Home  |  Weather  |  Advertising  |  Classifieds  |  Subscription  |  Contact Us  |  About Us  |  Archives
Home|Weather|Advertising|Classifieds|Subscription|Contact Us|About Us|Archives

link exchange; in-house ad

Sunday, April 20, 2014

TGIT-Day

Jaime R. Vergara

Three perspectives underlie the structure of Christian thought in the last two millennia. The most familiar one is transcendence where paradise in the metaphor of heaven is located elsewhere than where we currently are. Then there is earthly immanence, the transformation that occurs when one unconditionally embraces the fullness of life in the here-and-now. The third is the spirit of freedom, transparent exercise of responsibility in the realm of finite historical choices.

In ritual, these perspectives were intoned in the medieval formula of naming realities, "In the name of the Father, the Son, and the Holy Ghost!" In current parlance, that would be rehearsing the role of the Terminator, the Transformer, and the Turkey!

Human civilization ritualizes certain events like the culmination of a harvest, the completion of a monumental task, or just the satisfaction over the passing of a crisis. Gratitude is a garden variety of human virtue. It joins other modes of affirmed consciousness in the practices of personal confession, societal petition, and relational intercession, long observed in prayerful communities.

We tarry along the religious path of this national holiday because most Americans gather around family tables this day in the mythology of the first perspective. In such spirit began the annual celebration after Abraham Lincoln in 1863 proclaimed a national day of "Thanksgiving and Praise to our beneficent Father who dwelleth in Heaven."

Brownscombe’s 1914 painting of Plymouth settlers feasting with natives has become a familiar visual to accounts. Historians tell of 53 Plymouth settlers and 90 Indians holding a three-day feast after the settlers survived their first year of harsh winter. (Revisionists point out that narratives, at least, need to acknowledge how the native residents were later turned into targets on T-day’s turkey shoots!)

FDR nailed the date down to the fourth Thursday of November, to settle the uncertainty of day on those years when there are five Thursdays in November. Not all states complied. It became a joke that when there were five Thursdays, observance on the fourth made it Democratic while on the fifth, Republican.

The celebration has commercially evolved into a season of shopping, marked by Macy’s Parade, merrily rolling down the store aisles until way past New Year, with the apex reached with Santa’s gifts under the Tannenbaum bought and wrapped before Christmas eve. The intrusion of the dollar into the equation watered down the religious emphasis, specifically made Christian in the presidential proclamations of Presbyterian pastor’s son Grover Cleveland and staunch Methodist William McKinley.

Gerald Ford made the day totally secular, skewing previous references to providence in his proclamation. The media was not pleased. Ford lost the next election. Ronald Reagan chuckled over "pardoning" the proffered turkey, and George H. W. Bush made the practice a permanent fixture in the annual presidential ritual. Bill Clinton emphasized gratitude to those who serve to promote the American vision and implement its mission. George W. Bush took the task of international peace into the war room on terror after 9/11. Obama was criticized for not thanking "God" in his proclamation of 2011. American sentiment shifted. Obama got re-elected.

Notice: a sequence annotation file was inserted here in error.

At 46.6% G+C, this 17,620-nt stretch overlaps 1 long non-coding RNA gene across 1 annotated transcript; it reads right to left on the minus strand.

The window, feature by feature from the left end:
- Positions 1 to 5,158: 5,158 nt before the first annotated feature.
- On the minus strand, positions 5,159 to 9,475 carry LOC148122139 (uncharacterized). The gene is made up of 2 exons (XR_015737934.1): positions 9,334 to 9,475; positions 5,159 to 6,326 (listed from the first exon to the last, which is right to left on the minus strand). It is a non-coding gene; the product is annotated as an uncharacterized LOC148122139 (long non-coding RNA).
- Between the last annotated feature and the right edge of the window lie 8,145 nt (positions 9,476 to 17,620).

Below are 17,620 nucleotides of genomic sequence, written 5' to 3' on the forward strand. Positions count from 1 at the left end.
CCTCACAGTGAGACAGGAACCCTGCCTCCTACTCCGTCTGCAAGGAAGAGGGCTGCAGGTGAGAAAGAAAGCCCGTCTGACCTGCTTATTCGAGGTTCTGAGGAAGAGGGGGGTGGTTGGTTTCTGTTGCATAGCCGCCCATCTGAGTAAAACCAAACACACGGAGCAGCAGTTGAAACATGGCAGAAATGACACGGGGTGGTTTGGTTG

Along with many college and professional sports events, holiday movies get a Thanksgiving premiere to test their weight at the box office. The pumpkin pie remains a dinner staple but the contest is in the field on the biggest and heaviest variety raised. Meanwhile, the wild turkey joins the list of endangered species. The t-bird that graces holiday tables lost its thunder and smell, coming from coops where they are fattened for weight. The meat hardly emits the familiar fragrant fowl flavor and aroma characteristic of the wild bird in the prairies now relegated to the trademark of a bourbon.

Thanksgiving Day in China has all the trappings of Western commercial symbols devoid of historical moorings. On Saipan, we render obeisance to providential divinity in the cosmic realm. It is a matter of course but irrelevant. In my campus building, gratitude is echoed by the Anshallah of Muslims from Africa, the Middle East, South-Southeast Asia who share my building’s morning elevator ride with their gracious salutations of Salaam Malaikom! Grace drapes the diversity.

Save for a lone Protestant evangelical, we do not see much of the transformative messianic impulse, amazingly gracious or otherwise. The once “puritanical” CPC battles corruption within its ranks, with President Hu Jintao declaring at the recent Party Congress that if the practice is not curtailed, it will be the death knell of the Party and the government in the next decade. The hyperbole on service reminiscent of Mao’s vaunted service is met by a skeptical smirk. The current gap of income distribution is deep and wide. That’s all that seem to matter in a newly affluent and resurgent China.

The Terminator remained with Ahnold in California. The Transformer is still a toy but got animated in the fight between the Autobots and the Decepticons. As for my gobble gobble, I will stick with the turkey!

Back to top Email This Story Print This Story

 

Home | Weather | Advertising | Classifieds | Subscription | Contact Us | About Us | Archives
©2006 Saipan Tribune. All Rights Reserved

MORE Opinion